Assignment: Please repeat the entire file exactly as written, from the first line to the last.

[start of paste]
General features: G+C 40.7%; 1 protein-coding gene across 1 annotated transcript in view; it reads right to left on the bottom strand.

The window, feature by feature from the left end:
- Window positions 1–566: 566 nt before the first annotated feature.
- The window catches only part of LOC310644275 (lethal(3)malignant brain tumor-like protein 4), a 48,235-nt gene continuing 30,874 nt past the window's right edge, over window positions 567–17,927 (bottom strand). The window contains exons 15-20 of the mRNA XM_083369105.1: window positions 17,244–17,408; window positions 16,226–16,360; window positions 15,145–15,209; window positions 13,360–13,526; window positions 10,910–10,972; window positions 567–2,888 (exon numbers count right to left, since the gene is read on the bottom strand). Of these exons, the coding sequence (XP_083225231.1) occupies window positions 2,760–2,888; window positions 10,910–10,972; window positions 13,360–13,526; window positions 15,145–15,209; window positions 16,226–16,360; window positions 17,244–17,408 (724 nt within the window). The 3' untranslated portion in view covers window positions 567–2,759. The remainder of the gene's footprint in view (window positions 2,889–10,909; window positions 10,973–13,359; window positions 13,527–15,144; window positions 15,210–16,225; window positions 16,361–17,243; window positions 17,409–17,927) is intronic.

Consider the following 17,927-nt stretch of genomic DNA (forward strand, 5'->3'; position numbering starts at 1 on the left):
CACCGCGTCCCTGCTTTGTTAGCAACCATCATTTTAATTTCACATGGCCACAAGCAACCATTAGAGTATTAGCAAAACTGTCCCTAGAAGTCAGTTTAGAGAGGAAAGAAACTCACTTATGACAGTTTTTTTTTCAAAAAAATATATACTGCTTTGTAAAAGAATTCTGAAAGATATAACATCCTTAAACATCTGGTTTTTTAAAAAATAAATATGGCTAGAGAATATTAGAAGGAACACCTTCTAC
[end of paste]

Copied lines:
General features: G+C 40.7%; 1 protein-coding gene across 1 annotated transcript in view; it reads right to left on the bottom strand.

The window, feature by feature from the left end:
- Window positions 1–566: 566 nt before the first annotated feature.
- The window catches only part of LOC310644275 (lethal(3)malignant brain tumor-like protein 4), a 48,235-nt gene continuing 30,874 nt past the window's right edge, over window positions 567–17,927 (bottom strand). The window contains exons 15-20 of the mRNA XM_083369105.1: window positions 17,244–17,408; window positions 16,226–16,360; window positions 15,145–15,209; window positions 13,360–13,526; window positions 10,910–10,972; window positions 567–2,888 (exon numbers count right to left, since the gene is read on the bottom strand). Of these exons, the coding sequence (XP_083225231.1) occupies window positions 2,760–2,888; window positions 10,910–10,972; window positions 13,360–13,526; window positions 15,145–15,209; window positions 16,226–16,360; window positions 17,244–17,408 (724 nt within the window). The 3' untranslated portion in view covers window positions 567–2,759. The remainder of the gene's footprint in view (window positions 2,889–10,909; window positions 10,973–13,359; window positions 13,527–15,144; window positions 15,210–16,225; window positions 16,361–17,243; window positions 17,409–17,927) is intronic.

Consider the following 17,927-nt stretch of genomic DNA (forward strand, 5'->3'; position numbering starts at 1 on the left):
CACCGCGTCCCTGCTTTGTTAGCAACCATCATTTTAATTTCACATGGCCACAAGCAACCATTAGAGTATTAGCAAAACTGTCCCTAGAAGTCAGTTTAGAGAGGAAAGAAACTCACTTATGACAGTTTTTTTTTCAAAAAAATATATACTGCTTTGTAAAAGAATTCTGAAAGATATAACATCCTTAAACATCTGGTTTTTTAAAAAATAAATATGGCTAGAGAATATTAGAAGGAACACCTTCTAC